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NSTM - School Division

Managing students with developmental disabilities or Autism who also present with severe behavioral challenges in the classroom setting is a problem that all districts face. In light of the reauthorization of the Individuals with Disabilities Education Act (IDEA), academic personnel are routinely being asked to provide a level of behavioral support, which potentially exceeds their expertise. IDEA mandates that schools conduct functional behavioral assessments and develop positive behavioral support plans that are steeped in applied behavioral analysis. Given the fact that most districts are striving to keep students in-district that have historically been served by specialized programs, the emphasis on providing effective behavioral support in both general education and self contained classrooms has increased.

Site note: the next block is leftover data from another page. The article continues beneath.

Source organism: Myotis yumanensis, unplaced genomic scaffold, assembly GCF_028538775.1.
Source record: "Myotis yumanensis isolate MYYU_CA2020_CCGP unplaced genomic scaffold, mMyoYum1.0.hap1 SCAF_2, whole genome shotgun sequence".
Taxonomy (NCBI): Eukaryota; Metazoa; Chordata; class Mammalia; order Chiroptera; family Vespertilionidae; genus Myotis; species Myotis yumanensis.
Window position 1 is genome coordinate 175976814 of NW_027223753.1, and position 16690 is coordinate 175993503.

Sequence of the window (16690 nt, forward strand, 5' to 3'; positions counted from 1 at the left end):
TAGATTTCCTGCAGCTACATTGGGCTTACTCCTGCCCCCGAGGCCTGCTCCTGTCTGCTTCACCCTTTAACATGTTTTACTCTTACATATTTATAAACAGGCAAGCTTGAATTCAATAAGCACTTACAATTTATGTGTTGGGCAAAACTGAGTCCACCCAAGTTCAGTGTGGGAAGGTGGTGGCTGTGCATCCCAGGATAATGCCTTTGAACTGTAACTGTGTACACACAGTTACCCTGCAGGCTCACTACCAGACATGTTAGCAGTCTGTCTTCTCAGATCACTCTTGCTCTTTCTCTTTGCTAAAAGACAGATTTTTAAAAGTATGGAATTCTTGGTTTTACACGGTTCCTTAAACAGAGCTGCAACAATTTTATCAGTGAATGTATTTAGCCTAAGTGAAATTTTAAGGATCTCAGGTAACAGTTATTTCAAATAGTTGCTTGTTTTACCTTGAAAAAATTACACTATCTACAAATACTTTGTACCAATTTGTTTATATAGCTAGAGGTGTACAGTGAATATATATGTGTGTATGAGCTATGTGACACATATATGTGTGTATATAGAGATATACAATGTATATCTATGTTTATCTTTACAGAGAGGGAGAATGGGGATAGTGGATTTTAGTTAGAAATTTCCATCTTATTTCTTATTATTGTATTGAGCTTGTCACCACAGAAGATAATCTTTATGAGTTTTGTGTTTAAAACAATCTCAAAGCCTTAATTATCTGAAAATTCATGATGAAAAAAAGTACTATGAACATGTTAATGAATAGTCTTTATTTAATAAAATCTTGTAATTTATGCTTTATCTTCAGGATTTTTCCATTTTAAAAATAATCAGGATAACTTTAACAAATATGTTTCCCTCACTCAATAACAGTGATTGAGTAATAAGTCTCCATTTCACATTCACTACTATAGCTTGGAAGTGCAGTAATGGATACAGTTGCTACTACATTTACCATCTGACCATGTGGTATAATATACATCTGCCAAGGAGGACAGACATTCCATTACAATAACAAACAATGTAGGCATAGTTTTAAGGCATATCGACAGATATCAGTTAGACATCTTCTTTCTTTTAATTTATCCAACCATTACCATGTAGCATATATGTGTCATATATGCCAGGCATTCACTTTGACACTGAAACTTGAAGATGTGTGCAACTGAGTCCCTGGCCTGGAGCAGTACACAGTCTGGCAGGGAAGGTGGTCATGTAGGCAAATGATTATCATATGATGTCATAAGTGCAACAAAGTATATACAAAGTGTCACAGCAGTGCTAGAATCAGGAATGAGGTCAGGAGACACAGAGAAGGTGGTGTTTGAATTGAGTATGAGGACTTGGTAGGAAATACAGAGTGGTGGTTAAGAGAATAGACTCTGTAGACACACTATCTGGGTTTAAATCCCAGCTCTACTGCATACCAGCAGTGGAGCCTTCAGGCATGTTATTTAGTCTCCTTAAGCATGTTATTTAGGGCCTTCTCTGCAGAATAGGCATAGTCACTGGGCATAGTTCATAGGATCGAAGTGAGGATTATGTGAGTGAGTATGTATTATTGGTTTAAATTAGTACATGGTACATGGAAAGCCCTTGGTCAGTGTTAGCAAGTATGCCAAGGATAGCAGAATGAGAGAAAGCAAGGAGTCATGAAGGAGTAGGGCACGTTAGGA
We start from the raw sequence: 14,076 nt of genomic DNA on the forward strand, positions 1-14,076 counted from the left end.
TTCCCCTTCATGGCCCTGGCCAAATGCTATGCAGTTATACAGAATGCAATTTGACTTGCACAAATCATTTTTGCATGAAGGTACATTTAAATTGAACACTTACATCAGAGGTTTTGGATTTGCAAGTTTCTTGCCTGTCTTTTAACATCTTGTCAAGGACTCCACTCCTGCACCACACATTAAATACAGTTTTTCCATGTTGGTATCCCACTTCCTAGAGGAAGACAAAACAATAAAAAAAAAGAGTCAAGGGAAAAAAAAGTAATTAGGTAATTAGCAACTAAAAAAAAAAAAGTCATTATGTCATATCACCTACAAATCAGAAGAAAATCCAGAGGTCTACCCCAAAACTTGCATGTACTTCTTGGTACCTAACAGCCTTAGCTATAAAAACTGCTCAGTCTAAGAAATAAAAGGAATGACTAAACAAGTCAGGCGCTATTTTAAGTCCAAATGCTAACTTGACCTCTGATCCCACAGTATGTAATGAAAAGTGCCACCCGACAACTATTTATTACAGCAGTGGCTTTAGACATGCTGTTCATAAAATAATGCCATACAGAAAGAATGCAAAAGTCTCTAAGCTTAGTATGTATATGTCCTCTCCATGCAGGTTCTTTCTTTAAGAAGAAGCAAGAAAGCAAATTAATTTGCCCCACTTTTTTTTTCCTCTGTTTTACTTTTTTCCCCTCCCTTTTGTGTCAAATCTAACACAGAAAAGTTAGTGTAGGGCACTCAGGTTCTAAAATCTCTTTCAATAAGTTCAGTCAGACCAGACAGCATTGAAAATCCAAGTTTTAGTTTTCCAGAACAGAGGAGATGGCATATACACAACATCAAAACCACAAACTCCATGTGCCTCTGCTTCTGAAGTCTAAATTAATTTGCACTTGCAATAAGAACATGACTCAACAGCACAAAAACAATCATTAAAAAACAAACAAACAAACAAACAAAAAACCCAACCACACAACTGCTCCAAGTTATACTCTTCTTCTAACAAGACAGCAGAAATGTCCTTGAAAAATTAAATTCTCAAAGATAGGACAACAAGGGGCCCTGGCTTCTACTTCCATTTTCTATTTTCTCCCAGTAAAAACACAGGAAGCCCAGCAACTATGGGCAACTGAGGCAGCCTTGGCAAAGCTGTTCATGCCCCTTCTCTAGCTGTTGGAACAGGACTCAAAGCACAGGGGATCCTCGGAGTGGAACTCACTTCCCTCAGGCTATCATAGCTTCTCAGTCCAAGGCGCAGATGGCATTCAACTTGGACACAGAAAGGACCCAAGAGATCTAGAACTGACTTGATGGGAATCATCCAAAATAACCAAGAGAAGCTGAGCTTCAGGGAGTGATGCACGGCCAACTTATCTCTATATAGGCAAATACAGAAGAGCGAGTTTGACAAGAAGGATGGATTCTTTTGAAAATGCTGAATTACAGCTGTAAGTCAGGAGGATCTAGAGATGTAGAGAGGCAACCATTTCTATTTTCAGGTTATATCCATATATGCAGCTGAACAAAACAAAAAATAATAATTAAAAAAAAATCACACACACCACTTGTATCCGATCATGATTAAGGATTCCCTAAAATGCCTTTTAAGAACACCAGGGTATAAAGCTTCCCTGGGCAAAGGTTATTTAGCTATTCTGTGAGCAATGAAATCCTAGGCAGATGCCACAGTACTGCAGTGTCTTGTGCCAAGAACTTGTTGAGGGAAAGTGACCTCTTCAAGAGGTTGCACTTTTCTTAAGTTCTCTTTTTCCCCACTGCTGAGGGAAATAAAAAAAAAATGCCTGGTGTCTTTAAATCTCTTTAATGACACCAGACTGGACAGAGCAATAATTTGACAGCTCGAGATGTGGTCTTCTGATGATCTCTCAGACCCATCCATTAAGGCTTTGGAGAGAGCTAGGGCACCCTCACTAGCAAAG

Project: Natural Setting Therapeutic Management (NSTM) is a behavioral training and consultation program that works with students with a developmental disability or Autism and a severe behavioral challenge. Project NSTM has provided behavioral consultation to more than 100 school districts as well as many specialized, out of district programs throughout the State since 1980. NSTM consultants function as trainers who work directly with classroom teachers, paraprofessionals and Child Study Team members in the development of behavioral support approaches for students with behavioral challenges. Our philosophy is one of developing behavioral competence in the individuals who are already functioning as behavior managers, namely the classroom staff. NSTM consultants typically train staff in the methods of collecting functional assessment data while teaching them how to understand referred behaviors from a comprehensive, learning perspective. Once data is collected, our consultants analyze the data, review it with classroom staff and develop an intervention that meets the specific behavioral needs of both the referred student as well as the needs of the classroom staff. It is imperative that any consultation be "user friendly" and something that classroom staff believes is "do-able." Ownership of intervention is critical to classroom consultation; this can only be accomplished if the staff feel as if they are integral parts of the process. Developing competence and allowing staff to exercise their expertise, rather than giving them "behavioral suggestions" has proven quite effective in past consultations.